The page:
Mention of the word ‘drama’ to gatherings of student or practising teachers creates a perceptible frisson which travels through the group. ‘I hope she isn’t going to make us get up and do something’ or 'I'm not making a fool of myself are common comments heard at the beginning of drama courses. Generally speaking there is a great misconception amongst adults about the nature of drama in education. For many the memory of reading Shakespeare around the class or the participation in performance, requiring the learning and delivering of lines, has caused their adult misgivings. However, drama in education concerns the making of meaning rather than the making of plays. Why is it that something in which we engaged so willingly as small children and was a natural part of our play can give us such a sense of fear and apprehension as adults?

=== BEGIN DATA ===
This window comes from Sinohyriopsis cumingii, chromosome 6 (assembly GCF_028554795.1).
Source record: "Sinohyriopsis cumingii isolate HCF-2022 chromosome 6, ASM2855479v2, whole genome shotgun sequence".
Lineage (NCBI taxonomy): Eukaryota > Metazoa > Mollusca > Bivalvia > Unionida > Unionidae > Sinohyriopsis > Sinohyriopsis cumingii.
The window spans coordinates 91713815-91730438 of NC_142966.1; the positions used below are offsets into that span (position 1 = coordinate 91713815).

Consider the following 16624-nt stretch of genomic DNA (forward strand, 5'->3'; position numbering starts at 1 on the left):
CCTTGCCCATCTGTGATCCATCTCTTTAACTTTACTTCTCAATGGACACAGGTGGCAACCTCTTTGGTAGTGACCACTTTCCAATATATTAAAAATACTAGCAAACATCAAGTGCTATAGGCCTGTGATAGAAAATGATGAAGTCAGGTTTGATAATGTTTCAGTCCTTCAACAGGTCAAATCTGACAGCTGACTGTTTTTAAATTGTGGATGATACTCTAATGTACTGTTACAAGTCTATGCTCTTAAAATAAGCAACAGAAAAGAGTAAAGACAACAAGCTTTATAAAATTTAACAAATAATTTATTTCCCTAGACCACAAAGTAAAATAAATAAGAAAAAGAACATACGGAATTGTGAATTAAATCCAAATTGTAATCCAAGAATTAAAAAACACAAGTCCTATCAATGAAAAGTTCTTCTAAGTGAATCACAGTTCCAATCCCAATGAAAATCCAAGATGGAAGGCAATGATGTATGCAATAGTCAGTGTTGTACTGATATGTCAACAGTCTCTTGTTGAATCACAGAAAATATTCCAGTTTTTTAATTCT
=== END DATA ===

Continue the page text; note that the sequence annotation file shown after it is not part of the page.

The answer may lie in the lack of play and especially role-play as an integral part of the curriculum in the later years of our education, and in many instances, the over-emphasis on text and text delivery. As our schooling progresses, it becomes dominated by objective truths and ideas. Personal response through play and role-play is often regarded as unreliable and self-indulgent. By adulthood the wonderful spontaneity and creativity found in small children has been replaced by feelings of inadequacy and social foolishness. I would argue that teaching is a form of role-play; if we as teachers cannot engage in it, then we will not be able to encourage our children’s creativity and sense of self-worth.
Interestingly, business and industry have rediscovered the use of role-play as an important constituent of management training. There are now few courses in which there is not an element of role-play used to build